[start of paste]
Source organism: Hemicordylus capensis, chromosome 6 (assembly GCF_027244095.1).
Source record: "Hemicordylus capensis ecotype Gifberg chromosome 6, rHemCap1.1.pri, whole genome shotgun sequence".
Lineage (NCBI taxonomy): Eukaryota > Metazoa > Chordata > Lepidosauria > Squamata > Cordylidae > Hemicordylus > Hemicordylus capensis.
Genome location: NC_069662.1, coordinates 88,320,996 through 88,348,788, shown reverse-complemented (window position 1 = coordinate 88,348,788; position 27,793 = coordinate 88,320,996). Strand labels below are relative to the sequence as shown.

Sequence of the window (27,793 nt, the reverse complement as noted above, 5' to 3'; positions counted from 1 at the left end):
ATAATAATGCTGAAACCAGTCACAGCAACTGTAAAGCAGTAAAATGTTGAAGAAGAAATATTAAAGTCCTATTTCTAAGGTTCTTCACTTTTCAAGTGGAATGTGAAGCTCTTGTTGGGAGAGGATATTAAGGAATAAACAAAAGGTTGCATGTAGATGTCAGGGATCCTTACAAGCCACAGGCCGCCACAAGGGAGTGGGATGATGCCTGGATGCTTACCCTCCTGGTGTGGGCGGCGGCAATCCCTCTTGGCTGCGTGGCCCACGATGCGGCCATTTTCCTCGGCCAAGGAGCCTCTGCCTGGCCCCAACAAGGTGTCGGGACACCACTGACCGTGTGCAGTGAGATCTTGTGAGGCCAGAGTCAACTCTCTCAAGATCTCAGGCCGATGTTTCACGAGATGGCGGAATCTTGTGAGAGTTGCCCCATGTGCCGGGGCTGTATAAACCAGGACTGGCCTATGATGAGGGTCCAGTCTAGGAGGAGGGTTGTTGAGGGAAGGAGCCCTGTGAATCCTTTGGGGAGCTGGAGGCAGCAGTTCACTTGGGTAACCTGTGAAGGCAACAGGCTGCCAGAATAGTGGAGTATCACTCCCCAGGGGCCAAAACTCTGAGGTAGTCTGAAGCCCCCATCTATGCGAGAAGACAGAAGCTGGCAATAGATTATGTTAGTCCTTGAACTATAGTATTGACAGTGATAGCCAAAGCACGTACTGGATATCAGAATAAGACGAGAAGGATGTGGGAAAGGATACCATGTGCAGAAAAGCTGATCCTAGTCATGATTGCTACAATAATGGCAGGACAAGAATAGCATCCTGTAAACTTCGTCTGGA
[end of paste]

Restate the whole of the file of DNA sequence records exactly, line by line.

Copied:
Source organism: Hemicordylus capensis, chromosome 6 (assembly GCF_027244095.1).
Source record: "Hemicordylus capensis ecotype Gifberg chromosome 6, rHemCap1.1.pri, whole genome shotgun sequence".
Lineage (NCBI taxonomy): Eukaryota > Metazoa > Chordata > Lepidosauria > Squamata > Cordylidae > Hemicordylus > Hemicordylus capensis.
Genome location: NC_069662.1, coordinates 88,320,996 through 88,348,788, shown reverse-complemented (window position 1 = coordinate 88,348,788; position 27,793 = coordinate 88,320,996). Strand labels below are relative to the sequence as shown.

Sequence of the window (27,793 nt, the reverse complement as noted above, 5' to 3'; positions counted from 1 at the left end):
ATAATAATGCTGAAACCAGTCACAGCAACTGTAAAGCAGTAAAATGTTGAAGAAGAAATATTAAAGTCCTATTTCTAAGGTTCTTCACTTTTCAAGTGGAATGTGAAGCTCTTGTTGGGAGAGGATATTAAGGAATAAACAAAAGGTTGCATGTAGATGTCAGGGATCCTTACAAGCCACAGGCCGCCACAAGGGAGTGGGATGATGCCTGGATGCTTACCCTCCTGGTGTGGGCGGCGGCAATCCCTCTTGGCTGCGTGGCCCACGATGCGGCCATTTTCCTCGGCCAAGGAGCCTCTGCCTGGCCCCAACAAGGTGTCGGGACACCACTGACCGTGTGCAGTGAGATCTTGTGAGGCCAGAGTCAACTCTCTCAAGATCTCAGGCCGATGTTTCACGAGATGGCGGAATCTTGTGAGAGTTGCCCCATGTGCCGGGGCTGTATAAACCAGGACTGGCCTATGATGAGGGTCCAGTCTAGGAGGAGGGTTGTTGAGGGAAGGAGCCCTGTGAATCCTTTGGGGAGCTGGAGGCAGCAGTTCACTTGGGTAACCTGTGAAGGCAACAGGCTGCCAGAATAGTGGAGTATCACTCCCCAGGGGCCAAAACTCTGAGGTAGTCTGAAGCCCCCATCTATGCGAGAAGACAGAAGCTGGCAATAGATTATGTTAGTCCTTGAACTATAGTATTGACAGTGATAGCCAAAGCACGTACTGGATATCAGAATAAGACGAGAAGGATGTGGGAAAGGATACCATGTGCAGAAAAGCTGATCCTAGTCATGATTGCTACAATAATGGCAGGACAAGAATAGCATCCTGTAAACTTCGTCTGGA